Dec 09, 2010 (LBO) – Sri Lanka is looking closely at using liquefied natural gas (LNG) for power generation and transport, according to a note by the island’s petroleum and power ministries.
LNG is cheaper than diesel and LPG and also cleaner, producing less harmful emissions, and its high purity results in higher thermal efficiency reducing generating cost, the statement said. The move aims to reduce the use of more expensive petroleum products whose prices are rising.
The entire thermal energy generation of the state power utility, Ceylon Electricity Board, depends on liquid petroleum as fuel at the moment.
The note said 35 percent of the thermal generating capacity uses the most expensive form of the liquid fuel, auto diesel.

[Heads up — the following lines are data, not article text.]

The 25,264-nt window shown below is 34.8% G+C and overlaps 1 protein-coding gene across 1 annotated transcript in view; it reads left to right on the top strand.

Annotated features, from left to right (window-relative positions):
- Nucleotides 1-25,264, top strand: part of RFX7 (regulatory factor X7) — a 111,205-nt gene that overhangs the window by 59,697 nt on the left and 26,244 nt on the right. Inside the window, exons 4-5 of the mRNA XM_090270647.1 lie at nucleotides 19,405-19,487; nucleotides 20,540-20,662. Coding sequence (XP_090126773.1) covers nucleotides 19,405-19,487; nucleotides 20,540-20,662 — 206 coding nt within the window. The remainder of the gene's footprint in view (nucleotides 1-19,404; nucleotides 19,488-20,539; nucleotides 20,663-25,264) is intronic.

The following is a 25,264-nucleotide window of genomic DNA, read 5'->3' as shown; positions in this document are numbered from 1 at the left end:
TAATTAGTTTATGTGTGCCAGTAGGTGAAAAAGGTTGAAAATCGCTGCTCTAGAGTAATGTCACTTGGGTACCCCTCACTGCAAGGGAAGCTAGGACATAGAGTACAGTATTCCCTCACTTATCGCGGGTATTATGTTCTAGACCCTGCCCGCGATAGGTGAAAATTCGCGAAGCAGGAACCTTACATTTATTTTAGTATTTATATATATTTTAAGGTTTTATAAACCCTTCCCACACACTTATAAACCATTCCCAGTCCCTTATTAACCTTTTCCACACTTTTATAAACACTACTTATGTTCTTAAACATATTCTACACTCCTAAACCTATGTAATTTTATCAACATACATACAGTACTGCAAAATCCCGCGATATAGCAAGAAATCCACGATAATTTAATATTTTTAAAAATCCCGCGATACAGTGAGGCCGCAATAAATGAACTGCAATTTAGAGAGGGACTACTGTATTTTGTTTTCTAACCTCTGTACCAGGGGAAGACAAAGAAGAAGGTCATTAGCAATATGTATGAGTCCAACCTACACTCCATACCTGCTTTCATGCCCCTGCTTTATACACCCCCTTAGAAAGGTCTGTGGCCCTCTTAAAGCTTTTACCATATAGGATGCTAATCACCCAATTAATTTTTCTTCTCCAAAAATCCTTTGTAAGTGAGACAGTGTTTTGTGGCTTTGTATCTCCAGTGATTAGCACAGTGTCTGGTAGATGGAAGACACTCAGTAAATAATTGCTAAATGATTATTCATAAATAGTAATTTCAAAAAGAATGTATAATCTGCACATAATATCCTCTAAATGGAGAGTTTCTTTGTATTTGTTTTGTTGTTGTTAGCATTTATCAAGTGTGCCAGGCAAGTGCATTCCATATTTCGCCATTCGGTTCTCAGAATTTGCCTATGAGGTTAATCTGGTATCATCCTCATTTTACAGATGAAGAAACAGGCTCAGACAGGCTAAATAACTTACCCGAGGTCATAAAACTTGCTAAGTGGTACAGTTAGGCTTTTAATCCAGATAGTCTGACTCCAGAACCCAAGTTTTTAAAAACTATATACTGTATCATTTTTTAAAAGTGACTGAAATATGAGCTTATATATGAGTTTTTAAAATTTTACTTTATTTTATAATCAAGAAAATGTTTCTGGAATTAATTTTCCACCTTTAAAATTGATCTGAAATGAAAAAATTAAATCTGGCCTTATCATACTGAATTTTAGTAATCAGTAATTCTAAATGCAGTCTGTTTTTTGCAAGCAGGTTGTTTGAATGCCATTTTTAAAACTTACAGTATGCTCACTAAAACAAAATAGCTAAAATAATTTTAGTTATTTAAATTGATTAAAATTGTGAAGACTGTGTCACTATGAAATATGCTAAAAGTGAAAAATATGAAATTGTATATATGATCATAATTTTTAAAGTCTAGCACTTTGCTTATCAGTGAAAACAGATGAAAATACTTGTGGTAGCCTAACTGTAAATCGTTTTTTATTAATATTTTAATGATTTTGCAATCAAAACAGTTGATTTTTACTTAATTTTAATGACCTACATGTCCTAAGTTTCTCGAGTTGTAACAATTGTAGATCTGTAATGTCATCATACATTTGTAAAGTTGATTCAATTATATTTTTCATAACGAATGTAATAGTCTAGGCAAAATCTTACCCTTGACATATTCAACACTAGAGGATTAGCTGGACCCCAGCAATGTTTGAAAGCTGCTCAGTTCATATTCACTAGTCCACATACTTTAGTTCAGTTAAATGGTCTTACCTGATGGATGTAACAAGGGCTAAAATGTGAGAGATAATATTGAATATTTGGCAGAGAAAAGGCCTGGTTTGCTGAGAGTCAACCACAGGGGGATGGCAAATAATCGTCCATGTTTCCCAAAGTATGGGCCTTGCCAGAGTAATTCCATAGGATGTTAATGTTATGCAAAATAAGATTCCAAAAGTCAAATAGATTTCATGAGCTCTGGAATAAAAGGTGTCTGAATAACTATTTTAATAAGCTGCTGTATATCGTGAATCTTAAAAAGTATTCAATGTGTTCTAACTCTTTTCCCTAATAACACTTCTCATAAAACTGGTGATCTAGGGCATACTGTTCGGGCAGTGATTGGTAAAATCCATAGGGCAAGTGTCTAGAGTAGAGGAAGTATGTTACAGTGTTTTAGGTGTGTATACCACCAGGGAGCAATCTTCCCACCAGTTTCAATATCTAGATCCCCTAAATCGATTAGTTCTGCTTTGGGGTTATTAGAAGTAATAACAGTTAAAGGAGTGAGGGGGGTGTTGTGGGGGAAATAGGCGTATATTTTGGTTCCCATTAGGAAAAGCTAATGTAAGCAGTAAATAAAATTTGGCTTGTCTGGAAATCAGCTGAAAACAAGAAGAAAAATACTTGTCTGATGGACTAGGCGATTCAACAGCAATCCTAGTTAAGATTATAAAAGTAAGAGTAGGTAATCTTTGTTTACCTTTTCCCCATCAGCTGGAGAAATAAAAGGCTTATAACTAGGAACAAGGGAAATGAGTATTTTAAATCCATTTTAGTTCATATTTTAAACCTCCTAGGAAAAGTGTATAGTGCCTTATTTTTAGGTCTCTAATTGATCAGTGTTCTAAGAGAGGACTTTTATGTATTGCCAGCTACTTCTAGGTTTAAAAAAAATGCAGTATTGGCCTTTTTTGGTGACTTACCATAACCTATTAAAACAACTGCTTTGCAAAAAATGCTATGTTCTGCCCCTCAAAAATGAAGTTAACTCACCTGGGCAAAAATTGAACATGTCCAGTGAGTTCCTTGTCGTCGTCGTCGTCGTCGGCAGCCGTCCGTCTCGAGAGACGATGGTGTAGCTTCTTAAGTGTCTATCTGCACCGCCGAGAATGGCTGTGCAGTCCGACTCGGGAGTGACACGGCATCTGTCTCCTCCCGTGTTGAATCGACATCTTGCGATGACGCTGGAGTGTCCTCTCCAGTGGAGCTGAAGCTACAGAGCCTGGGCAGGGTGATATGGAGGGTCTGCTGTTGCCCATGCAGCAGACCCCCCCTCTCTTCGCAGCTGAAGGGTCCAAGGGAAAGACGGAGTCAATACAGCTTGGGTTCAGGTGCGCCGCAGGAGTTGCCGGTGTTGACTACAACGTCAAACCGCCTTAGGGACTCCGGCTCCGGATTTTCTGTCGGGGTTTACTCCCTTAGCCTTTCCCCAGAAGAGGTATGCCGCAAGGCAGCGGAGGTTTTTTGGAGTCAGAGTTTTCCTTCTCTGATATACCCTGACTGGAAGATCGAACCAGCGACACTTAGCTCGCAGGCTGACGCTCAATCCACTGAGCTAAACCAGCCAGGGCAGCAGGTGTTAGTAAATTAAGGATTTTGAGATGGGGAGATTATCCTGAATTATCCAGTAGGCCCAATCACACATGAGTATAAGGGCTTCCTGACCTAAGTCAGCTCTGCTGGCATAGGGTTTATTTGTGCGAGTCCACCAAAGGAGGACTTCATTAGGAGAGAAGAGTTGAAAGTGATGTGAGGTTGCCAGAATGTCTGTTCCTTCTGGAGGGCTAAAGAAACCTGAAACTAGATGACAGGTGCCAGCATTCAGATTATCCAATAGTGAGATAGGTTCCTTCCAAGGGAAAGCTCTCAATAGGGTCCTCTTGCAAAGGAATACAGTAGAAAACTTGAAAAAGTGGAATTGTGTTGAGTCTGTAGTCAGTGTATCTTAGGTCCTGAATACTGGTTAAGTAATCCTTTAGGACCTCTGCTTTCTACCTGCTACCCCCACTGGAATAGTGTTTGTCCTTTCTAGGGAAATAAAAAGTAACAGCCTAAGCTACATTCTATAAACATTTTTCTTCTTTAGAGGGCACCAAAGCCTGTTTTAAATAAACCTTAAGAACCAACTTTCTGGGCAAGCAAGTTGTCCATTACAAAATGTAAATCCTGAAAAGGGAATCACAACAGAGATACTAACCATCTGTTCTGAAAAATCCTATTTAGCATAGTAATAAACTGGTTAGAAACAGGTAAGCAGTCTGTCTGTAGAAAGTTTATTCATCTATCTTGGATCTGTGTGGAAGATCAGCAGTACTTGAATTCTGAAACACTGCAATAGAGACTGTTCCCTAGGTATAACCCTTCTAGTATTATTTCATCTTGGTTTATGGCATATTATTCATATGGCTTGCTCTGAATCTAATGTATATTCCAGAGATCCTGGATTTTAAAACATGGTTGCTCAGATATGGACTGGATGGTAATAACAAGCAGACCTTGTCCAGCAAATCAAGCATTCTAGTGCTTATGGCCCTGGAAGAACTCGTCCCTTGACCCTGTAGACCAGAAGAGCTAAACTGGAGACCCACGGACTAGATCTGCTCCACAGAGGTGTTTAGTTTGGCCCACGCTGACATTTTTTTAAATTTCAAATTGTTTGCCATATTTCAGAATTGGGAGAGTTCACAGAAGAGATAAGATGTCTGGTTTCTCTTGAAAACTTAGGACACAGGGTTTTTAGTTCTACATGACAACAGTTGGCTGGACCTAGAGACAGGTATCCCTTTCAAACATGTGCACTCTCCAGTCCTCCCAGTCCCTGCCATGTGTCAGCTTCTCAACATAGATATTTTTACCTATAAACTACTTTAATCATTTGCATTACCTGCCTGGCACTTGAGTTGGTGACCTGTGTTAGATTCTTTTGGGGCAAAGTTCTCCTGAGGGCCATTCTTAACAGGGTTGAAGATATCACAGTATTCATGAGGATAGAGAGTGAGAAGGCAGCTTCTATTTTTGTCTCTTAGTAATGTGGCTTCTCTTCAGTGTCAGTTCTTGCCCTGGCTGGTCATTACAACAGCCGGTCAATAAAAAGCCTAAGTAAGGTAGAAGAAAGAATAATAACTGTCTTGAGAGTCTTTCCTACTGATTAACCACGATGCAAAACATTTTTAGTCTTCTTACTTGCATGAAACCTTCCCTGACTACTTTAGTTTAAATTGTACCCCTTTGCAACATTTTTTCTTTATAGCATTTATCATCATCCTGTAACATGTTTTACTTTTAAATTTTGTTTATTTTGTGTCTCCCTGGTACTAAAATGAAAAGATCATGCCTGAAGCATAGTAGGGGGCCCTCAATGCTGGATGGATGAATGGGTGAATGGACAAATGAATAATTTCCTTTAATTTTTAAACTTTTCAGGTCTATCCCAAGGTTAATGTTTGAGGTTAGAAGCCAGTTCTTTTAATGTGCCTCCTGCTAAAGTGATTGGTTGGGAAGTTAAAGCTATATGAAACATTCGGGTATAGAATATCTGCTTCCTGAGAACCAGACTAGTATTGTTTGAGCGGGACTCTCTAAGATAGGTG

A total annual savings of 572 million US dollars is estimated from the switch to LNG, with over half coming from electricity generation, the document said.
The use of LNG as a fuel is not in the CEB’s long-term power generation plan, which has recommended the cheapest option, coal.
A steering committee of senior government officials is to be appointed to oversee the switch and the petroleum industries ministry is to arrange for long-ter